Ca-DTPA is associated with depletion of endogenous trace metals (e.g., zinc, magnesium, manganese). The magnitude of depletion increases with split daily dosing, with increasing dose, and with increased treatment duration. (See CLINICAL PHARMACOLOGY, Pharmacodynamics, Adverse Metabolic Effects). Only a single initial dose of Ca-DTPA is recommended. After the initial single dose of Ca-DTPA, if additional chelation therapy is indicated, it is recommended that therapy be continued with Zn-DTPA. (See Zn-DTPA labeling) If Zn-DTPA is not available, chelation therapy may continue with Ca-DTPA but mineral supplements containing zinc should be given concomitantly, as appropriate.
Ca-DTPA should be used with caution in individuals with severe hemochromatosis. Deaths have been reported in patients with severe hemochromatosis that received up to 4 times the recommended daily dose, for more than 1 day, by IM injection. Causal association with these events and drug has not been established. (See OVERDOSE).
Nebulized chelation therapy may be associated with exacerbation of asthma. Caution should be exercised when administering Ca-DTPA by the inhalation route. (See ADVERSE REACTIONS)
Radioactive metals are known to be excreted in the urine, feces, and breast milk. In individuals with recent internal contamination with plutonium, americium, or curium, Ca-DTPA treatment increases excretion of radioactivity in the urine. Appropriate safety measures should be taken to minimize contamination of others. When possible, a toilet should be used instead of a urinal, and it should be flushed several times after each use. Spilled urine or feces should be cleaned up completely and patients should wash their hands thoroughly. If blood or urine comes in contact with clothing or linens, they should be washed separately. Patients should drink plenty of fluids and void frequently. If patients are coughing, any expectorant should be disposed of carefully. Swallowing the expectorant should be avoided if possible. Parents and child-care givers should take extra precaution in handling the urine, feces, and expectorants of children to avoid any additional exposure to either the care-giver or to the child. Nursing mothers should take extra precaution in disposing of breast milk. (See PRECAUTIONS, Nursing Mothers)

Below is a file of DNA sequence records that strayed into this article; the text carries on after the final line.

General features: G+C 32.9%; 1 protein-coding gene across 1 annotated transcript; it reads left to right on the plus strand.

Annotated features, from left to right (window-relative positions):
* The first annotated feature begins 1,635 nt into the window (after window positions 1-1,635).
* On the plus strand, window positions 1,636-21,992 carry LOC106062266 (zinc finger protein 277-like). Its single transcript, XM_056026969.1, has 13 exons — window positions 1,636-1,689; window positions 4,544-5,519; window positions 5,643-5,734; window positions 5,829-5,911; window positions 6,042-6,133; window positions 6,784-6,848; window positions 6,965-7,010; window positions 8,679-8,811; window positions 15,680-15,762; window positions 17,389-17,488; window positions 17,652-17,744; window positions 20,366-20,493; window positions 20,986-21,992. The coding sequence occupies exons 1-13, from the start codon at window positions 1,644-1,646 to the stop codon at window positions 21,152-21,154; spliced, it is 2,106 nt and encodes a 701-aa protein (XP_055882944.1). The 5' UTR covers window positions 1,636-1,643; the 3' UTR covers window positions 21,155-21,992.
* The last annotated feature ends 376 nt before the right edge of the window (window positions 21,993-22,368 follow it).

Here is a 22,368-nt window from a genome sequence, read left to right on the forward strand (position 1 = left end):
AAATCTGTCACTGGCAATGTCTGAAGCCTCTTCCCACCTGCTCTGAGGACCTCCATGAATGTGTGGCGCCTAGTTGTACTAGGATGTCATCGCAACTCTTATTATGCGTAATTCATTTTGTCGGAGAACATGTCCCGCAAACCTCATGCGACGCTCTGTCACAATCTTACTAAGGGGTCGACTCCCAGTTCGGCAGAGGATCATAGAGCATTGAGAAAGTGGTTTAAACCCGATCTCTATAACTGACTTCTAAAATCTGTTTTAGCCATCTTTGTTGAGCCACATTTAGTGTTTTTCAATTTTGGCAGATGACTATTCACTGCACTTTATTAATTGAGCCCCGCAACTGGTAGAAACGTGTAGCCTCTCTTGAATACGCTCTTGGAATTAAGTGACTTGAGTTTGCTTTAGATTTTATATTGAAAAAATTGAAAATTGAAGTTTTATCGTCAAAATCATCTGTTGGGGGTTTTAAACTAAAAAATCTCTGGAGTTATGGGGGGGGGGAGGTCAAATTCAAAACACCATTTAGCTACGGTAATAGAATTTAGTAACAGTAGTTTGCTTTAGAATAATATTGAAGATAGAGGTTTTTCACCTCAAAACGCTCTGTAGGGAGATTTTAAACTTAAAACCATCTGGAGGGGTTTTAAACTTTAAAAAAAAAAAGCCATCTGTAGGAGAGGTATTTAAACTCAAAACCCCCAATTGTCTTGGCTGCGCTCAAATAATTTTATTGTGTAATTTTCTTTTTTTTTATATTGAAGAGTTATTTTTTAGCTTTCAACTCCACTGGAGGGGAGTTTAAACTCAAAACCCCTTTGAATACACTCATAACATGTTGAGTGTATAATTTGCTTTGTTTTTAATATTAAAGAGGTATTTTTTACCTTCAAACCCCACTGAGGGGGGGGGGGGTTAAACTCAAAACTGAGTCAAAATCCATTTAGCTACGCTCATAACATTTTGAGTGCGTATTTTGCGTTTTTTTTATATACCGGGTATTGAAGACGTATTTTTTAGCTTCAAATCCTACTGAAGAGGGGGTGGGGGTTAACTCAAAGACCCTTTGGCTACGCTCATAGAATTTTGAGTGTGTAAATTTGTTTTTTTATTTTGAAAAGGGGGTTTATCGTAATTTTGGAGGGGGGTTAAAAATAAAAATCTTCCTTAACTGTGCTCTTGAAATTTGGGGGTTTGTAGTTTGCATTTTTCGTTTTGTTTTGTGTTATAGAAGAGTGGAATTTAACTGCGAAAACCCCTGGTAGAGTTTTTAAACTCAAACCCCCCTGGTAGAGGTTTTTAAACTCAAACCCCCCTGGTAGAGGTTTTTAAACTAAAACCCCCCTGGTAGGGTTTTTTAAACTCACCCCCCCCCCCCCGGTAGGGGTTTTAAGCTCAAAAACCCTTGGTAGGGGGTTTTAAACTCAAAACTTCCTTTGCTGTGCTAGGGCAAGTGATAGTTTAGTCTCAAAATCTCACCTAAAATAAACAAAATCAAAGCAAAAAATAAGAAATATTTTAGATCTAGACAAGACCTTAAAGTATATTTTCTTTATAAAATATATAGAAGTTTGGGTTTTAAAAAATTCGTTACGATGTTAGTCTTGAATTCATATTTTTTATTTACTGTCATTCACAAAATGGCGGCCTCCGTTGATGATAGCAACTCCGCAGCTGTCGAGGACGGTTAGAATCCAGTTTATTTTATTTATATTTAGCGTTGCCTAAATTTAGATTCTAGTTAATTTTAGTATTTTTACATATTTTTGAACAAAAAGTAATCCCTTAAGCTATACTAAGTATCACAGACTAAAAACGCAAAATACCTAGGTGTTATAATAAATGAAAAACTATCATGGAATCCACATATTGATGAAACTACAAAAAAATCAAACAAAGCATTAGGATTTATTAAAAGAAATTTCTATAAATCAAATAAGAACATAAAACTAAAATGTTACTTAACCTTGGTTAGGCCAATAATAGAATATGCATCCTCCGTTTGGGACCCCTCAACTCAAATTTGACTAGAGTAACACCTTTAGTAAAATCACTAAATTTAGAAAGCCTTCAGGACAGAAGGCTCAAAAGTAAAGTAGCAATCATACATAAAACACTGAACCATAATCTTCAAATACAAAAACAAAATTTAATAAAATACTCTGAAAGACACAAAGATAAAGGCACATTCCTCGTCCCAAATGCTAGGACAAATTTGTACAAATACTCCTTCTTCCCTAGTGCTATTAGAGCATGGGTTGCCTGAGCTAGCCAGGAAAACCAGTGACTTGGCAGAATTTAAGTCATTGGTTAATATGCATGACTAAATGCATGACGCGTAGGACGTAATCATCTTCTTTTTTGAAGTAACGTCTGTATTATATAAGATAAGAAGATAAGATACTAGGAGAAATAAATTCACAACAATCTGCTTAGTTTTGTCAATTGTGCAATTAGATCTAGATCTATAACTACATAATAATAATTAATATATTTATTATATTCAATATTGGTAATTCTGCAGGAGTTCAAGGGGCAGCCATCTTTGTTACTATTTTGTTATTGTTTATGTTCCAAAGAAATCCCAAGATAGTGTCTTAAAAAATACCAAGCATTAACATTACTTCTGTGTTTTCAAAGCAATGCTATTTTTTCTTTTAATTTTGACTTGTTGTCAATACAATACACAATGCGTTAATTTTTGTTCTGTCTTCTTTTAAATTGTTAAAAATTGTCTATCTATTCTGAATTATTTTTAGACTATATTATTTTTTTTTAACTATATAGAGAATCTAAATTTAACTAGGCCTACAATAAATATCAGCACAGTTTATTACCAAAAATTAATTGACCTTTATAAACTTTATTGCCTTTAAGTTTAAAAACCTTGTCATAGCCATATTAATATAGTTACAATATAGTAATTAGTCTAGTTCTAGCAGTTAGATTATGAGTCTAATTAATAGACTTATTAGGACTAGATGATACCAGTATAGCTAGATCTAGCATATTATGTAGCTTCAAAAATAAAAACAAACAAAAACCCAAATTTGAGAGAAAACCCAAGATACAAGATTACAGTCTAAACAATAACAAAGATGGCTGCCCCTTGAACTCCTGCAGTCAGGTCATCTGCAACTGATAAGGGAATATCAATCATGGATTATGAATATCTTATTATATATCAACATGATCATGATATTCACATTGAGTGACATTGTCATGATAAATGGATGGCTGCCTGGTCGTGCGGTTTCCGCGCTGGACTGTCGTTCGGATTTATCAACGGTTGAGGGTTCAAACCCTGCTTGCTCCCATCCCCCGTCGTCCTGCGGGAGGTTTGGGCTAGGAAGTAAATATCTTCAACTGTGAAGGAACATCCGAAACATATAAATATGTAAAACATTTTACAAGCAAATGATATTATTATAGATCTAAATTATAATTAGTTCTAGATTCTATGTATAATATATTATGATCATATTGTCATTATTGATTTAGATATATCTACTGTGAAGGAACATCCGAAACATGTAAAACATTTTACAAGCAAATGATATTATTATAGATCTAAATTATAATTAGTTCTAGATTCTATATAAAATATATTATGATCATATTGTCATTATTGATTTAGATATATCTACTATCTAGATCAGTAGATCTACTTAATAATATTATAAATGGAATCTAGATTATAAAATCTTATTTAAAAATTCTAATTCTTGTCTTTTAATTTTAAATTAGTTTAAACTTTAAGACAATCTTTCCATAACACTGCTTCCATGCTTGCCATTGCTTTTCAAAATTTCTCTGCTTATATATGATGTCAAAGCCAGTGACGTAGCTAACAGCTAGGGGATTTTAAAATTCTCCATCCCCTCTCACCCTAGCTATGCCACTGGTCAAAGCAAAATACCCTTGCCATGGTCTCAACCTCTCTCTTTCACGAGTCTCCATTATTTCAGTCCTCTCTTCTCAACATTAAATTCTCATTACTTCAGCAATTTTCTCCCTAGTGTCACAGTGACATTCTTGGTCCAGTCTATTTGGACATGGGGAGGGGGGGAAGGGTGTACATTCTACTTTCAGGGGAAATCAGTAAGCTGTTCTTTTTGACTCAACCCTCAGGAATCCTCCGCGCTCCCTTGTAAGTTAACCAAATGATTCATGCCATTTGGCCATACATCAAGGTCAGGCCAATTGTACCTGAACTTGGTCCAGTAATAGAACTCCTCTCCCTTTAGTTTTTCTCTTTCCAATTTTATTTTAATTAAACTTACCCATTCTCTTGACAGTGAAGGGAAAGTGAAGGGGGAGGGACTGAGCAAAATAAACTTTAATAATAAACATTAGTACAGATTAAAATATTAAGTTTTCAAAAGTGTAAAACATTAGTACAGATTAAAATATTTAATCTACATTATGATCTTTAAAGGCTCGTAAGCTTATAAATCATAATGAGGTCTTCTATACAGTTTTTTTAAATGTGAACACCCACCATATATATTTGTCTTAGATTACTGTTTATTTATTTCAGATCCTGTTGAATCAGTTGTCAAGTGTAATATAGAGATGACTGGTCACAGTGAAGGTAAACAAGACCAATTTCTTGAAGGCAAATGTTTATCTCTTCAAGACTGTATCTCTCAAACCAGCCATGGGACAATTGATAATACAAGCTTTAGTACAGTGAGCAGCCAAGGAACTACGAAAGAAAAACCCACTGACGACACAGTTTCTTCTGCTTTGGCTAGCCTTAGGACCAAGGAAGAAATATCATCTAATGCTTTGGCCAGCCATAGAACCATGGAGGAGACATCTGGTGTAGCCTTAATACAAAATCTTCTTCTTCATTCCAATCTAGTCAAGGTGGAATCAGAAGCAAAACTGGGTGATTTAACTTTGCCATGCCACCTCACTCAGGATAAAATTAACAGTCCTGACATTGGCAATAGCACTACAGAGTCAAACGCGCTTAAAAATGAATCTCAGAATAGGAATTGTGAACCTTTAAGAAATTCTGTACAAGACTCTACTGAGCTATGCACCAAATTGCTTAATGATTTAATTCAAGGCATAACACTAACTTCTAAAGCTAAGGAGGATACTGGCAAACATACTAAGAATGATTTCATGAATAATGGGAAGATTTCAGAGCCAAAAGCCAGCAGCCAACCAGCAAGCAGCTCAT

Serum electrolytes and essential metals should be closely monitored during Ca-DTPA treatment. Mineral or vitamin plus mineral supplements that contain zinc should be given as appropriate. (See WARNINGS)
Adequate and well-controlled drug-drug interaction studies in humans were not identified in the literature. When an individual is contaminated with multiple radiocontaminants, or when the radiocontaminants are unknown, additional therapies may be needed (e.g., Prussian blue, potassium iodide).
There are no human pregnancy outcome data from which to assess the risk of Ca-DTPA exposure on fetal development. Ca-DTPA is believed to be teratogenic based on animal data and because chelation therapy results in the depletion of body stores of zinc which is known to affect DNA and RNA synthesis in humans. There are no animal or human data evaluating the teratogenic effect of the administration of a single dose of Ca-DTPA. Based on its mechanism of action, the likelihood that a single dose or multiple doses of Ca-DTPA is teratogenic in humans cannot be ruled out. In mice, Ca-DTPA has been shown to be teratogenic and embryocidal following five daily injections of 720-2880 µmol Ca-DTPA/kg [2- 8 times the recommended daily human dose of 1 gram based on body surface area (BSA) adjusted dose] given during any period of gestation. The frequency of gross malformations (e.g., exencephaly, spina bifida, and cleft palate) increased with dose, with higher susceptibility in early and mid gestation. Five daily doses of 360 µmol Ca-DTPA/kg in mice, approximately equivalent to the recommended daily human dose (based on BSA) produced no harmful effects. Studies of 2 pregnant dogs given daily injections of 30 µmol Ca-DTPA/kg (approximately half the recommended daily human dose based on BSA) from implantation until parturition showed severe teratogenic effects (especially brain damage).